This opportunity with Daniel was so easy . You didn’t have to leave the church and go into the neighborhood (in the rain) to find this man, and you already knew the guy from previous encounters, and he had come to you!

    All this being said, Daniel was offered nothing but “tough love” and a page number for two hymns. This guy was reaching out with apology obviously seeking something more than being turned away.

    Maybe a prayer would have been more comforting to this man rather than sending him out the door into the rain.

    A previous response on the blog was WWJD? I don’t think this is the answer.

  10. Steve: Thanks for keeping Daniel in your heart and in your head. I appreciate your concern, but I really don’t think Daniel feels unloved or unwelcome at FBC. He had been drinking on the Sunday morning I “kicked him out.” He knew he had to go. But he did not go without asking for an apology and getting one, or without being reassured that he was loved. I would guess that’s more “church” than some people get on Sunday even when they stay for the whole service.

    Thanks for writing,


  11. Thank you Jim for giving insight on this situation. Daniel seems to have a real problem but since he came to visit you he meant no harm. He needed to feel loved and cared for. Tossing a drunk into the rain sounds very awkward to me. I come from a religious background and even my Dad would give a drunk man 2 cups of coffee in the middle of the night- it would sober him up and then Dad would read scripture to him and witness to him. My Dad wasn’t a preacher but he felt deeply for people who were in trouble. He even gave away free food and coffee to those in trouble. I’m so glad to hear the rest of the story. We do have to be careful who enters our safe haven but if we die it would be for a good cause. I do believe in Security but even Jesus met with all kinds of people. Being drunk is sin in my opinion but I’m not perfect. You could have prayed with him before he left. Daniel needed to feel redeemed for his confession. He needed prayer to uplift him in private with you. That’s how people repent.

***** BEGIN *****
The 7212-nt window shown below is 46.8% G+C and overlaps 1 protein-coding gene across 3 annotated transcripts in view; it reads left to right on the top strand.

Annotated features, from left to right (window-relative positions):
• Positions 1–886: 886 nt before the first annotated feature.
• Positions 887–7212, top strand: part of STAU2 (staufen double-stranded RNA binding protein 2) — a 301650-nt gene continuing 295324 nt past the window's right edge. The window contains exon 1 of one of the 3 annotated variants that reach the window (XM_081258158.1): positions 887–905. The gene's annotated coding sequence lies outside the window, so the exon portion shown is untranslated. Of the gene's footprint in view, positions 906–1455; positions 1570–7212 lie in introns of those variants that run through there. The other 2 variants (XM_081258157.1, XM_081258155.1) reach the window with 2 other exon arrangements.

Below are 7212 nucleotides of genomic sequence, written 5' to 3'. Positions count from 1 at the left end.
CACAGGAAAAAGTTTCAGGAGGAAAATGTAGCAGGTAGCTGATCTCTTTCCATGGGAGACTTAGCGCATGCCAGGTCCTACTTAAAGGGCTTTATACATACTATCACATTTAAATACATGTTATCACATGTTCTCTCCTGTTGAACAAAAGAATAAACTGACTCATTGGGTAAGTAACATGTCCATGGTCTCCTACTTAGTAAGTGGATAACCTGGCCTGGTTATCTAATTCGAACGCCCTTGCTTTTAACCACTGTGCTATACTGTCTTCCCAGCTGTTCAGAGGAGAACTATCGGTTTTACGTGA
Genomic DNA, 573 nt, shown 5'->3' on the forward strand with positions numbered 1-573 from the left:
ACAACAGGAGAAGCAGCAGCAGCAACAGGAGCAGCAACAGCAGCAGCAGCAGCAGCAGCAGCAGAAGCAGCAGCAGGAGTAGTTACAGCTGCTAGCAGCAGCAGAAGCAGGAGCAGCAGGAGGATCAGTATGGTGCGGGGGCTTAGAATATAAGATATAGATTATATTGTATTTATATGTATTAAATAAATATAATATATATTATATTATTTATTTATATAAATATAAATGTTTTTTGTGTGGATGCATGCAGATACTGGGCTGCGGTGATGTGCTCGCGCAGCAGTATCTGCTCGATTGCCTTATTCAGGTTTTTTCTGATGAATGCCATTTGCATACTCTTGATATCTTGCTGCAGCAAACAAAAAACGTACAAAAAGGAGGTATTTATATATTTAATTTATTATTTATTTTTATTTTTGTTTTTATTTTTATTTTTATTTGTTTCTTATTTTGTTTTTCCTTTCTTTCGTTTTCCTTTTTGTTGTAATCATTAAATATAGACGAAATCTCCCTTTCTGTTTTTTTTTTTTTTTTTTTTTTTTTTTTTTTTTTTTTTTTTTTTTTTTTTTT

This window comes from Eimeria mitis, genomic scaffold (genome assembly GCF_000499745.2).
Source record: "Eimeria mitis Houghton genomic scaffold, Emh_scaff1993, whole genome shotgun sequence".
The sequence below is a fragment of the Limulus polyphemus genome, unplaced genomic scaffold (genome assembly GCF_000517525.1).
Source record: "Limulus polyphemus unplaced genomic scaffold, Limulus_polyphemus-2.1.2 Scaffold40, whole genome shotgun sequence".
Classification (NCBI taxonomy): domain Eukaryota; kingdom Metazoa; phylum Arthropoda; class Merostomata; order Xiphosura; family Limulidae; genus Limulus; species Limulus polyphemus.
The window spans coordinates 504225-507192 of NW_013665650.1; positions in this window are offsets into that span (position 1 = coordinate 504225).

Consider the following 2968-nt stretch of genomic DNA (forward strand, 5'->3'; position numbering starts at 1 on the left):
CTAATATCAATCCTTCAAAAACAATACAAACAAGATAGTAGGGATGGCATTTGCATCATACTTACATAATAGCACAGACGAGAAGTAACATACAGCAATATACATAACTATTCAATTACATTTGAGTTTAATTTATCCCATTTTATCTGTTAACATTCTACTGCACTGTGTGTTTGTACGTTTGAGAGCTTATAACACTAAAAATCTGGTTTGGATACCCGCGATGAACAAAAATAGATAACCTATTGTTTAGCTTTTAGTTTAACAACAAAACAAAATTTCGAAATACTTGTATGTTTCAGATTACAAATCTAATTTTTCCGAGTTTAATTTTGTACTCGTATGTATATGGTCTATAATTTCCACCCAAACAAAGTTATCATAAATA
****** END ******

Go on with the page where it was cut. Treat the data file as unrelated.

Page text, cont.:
12. im andrew and i deciced to listen to the bible just months ago.what grabbed my attention was the heaven gods home and jesus blessings.im came acrosse4d cool stuff.i hope other reader like me read the bible.i even know now that im a christion plus im am sleepy.i written and made notes on the bible a minute and days ago.i am a bigginer please help me contionue.

  13. im andrew agian not only im an belever i can now answer youre questions about genesis and the bible and our god.i hope you can read and understand my comments better.

  14. im listning now im okay with that and im gonna start off by having a better understanding of the bible was you read it once it becomes cooler.